August Sees a Wave of Social Security Related Convictions
The latest in indictments, prosecutions, and guilty pleas related to Social Security fraud and other Social Security-related crimes
Here is the latest in indictments, prosecutions, and guilty pleas related to Social Security fraud and other related crimes:
In mid-August, a Nicaraguan citizen pleaded guilty and was sentenced to the charge of illegally using a Social Security number to gain employment. The crime, which technically entailed illegally using a Social Security number to enroll in a safety class required for employment, was a violation of Title 42 United States Code, Section 408(a)(7)(B), the Department of Justice said.
Per the statement, the man “falsely represented that a social security number was assigned to him when in fact, the social security number had been assigned by the Commissioner of Social Security to another individual.” The man was sentenced to time served and one year of supervised release.
The same week, per the Center Square, a Pennsylvania truck driver was indicted on charges of improperly collecting over $200,000 in Social Security disability benefits. The man was charged with eight counts of wire fraud and one count of Social Security fraud, due to the two-and-half years he spent collecting disability payments, despite passing a pair of Department of Transportation medical exams and continuing to work as a driver.
The man “received Medical Examiners Certificates in 2016 and 2018 deeming him physically qualified to drive a commercial motor vehicle in accordance with the physical qualification standards, which allowed [him] to drive a commercial motor vehicle across State lines with no medical restrictions. In addition, [he] also concealed his employment as a commercial motor vehicle driver from SSA.”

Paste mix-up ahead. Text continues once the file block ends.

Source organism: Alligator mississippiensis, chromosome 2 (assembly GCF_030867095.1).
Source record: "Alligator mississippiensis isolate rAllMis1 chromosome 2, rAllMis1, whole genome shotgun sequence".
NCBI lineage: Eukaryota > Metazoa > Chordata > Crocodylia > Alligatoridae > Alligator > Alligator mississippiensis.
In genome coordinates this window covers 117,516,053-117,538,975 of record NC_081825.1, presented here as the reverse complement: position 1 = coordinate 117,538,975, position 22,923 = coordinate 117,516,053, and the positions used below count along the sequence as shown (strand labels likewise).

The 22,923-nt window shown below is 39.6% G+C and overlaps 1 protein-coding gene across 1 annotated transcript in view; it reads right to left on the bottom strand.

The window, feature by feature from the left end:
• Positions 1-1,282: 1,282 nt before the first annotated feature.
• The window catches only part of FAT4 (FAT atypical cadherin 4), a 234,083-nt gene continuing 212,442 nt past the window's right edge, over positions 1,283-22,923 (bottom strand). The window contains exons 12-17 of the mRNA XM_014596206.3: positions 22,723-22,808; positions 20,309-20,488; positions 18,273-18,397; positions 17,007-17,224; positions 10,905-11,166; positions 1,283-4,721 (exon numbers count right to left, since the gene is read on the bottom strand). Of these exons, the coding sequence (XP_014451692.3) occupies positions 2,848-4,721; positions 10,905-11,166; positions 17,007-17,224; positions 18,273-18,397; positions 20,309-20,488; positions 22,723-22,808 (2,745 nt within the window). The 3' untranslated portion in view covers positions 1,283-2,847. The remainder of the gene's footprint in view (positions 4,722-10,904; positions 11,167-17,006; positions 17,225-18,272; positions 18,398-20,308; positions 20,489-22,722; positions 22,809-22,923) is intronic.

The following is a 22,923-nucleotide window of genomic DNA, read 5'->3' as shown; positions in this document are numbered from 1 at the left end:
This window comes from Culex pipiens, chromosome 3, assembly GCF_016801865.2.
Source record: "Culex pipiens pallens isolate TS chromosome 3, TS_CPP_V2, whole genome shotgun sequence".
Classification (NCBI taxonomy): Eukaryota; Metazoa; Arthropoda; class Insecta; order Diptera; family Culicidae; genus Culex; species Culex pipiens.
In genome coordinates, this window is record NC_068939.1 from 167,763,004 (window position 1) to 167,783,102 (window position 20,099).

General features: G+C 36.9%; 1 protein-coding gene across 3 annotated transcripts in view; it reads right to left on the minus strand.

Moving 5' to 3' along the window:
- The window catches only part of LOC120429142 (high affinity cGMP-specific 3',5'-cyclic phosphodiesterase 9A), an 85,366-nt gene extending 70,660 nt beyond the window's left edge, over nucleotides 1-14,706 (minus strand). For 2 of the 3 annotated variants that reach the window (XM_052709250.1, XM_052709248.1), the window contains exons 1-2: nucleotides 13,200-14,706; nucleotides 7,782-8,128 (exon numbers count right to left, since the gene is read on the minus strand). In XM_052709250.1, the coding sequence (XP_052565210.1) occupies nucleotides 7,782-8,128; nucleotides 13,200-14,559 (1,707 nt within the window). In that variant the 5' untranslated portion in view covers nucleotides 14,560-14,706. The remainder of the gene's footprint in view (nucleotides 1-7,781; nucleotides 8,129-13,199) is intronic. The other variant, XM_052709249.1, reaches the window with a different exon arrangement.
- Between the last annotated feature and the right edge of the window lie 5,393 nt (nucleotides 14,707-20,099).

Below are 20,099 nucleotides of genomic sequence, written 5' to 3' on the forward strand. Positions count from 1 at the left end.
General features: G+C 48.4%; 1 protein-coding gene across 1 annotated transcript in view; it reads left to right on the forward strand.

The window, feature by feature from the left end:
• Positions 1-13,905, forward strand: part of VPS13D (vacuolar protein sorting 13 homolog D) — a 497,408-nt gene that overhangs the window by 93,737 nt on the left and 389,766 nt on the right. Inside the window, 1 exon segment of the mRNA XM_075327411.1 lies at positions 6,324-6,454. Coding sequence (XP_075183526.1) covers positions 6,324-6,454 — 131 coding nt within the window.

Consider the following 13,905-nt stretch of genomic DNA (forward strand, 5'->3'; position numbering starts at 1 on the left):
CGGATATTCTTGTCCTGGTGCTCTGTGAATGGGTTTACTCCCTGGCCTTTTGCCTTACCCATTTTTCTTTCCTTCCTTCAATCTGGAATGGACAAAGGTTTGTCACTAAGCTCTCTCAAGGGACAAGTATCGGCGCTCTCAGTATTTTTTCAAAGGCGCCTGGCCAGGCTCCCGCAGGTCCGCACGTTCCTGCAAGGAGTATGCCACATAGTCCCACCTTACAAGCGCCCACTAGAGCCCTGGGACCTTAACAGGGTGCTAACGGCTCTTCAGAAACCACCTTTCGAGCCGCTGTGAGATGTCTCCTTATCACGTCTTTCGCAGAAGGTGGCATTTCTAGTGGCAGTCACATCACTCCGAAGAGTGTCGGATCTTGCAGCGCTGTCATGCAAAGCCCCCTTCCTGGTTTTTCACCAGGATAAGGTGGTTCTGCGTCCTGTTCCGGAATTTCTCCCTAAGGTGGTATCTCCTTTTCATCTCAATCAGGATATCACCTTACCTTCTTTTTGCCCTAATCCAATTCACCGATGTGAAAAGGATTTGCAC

Meanwhile, in Kansas, a man was convicted of wire fraud and theft of government funds, in a case investigated by the Department of Veterans Affairs – Office of the Inspector General and the Social Security Administration (SSA) - Office of the Inspector General.
The man, a fifty-three-year-old Army veteran, “fraudulently misrepresented and exaggerated the extent of symptoms related to a purported conversion disorder diagnosis to receive VA disability benefits to which he was not entitled,” the SSA Office of Inspector General’s announcement said.
“During VA examinations, he faked and exaggerated physical symptoms—displaying a significant limp, muscle spasms, head bobs, and jerking movements. Immediately before and after these examinations, he used a walker that he didn’t normally use outside of VA facilities. The VA found that [he] was 100% disabled based on those fraudulent misrepresentations,” the OIG said.
However, the subsequent investigation indicated that the man had been faking the symptoms, and he had even, while allegedly disabled, “engaged in residential construction, threw hay bales on the back of moving trucks, hunted deer, drove regularly, and hauled more than a million pounds of scrap metal.”
Stephen Silver, a technology writer for The National Interest, is a journalist, essayist and film critic, who is also a contributor to The Philadelphia Inquirer, Philly Voice, Philadelphia Weekly, the Jewish Telegraphic Agency, Living Life Fearless, Backstage magazine, Broad Street Review and Splice Today. The co-founder of the Philadelphia Film Critics Circle, Stephen lives in suburban Philadelphia with his wife and two sons. Follow him on Twitter at @StephenSilver.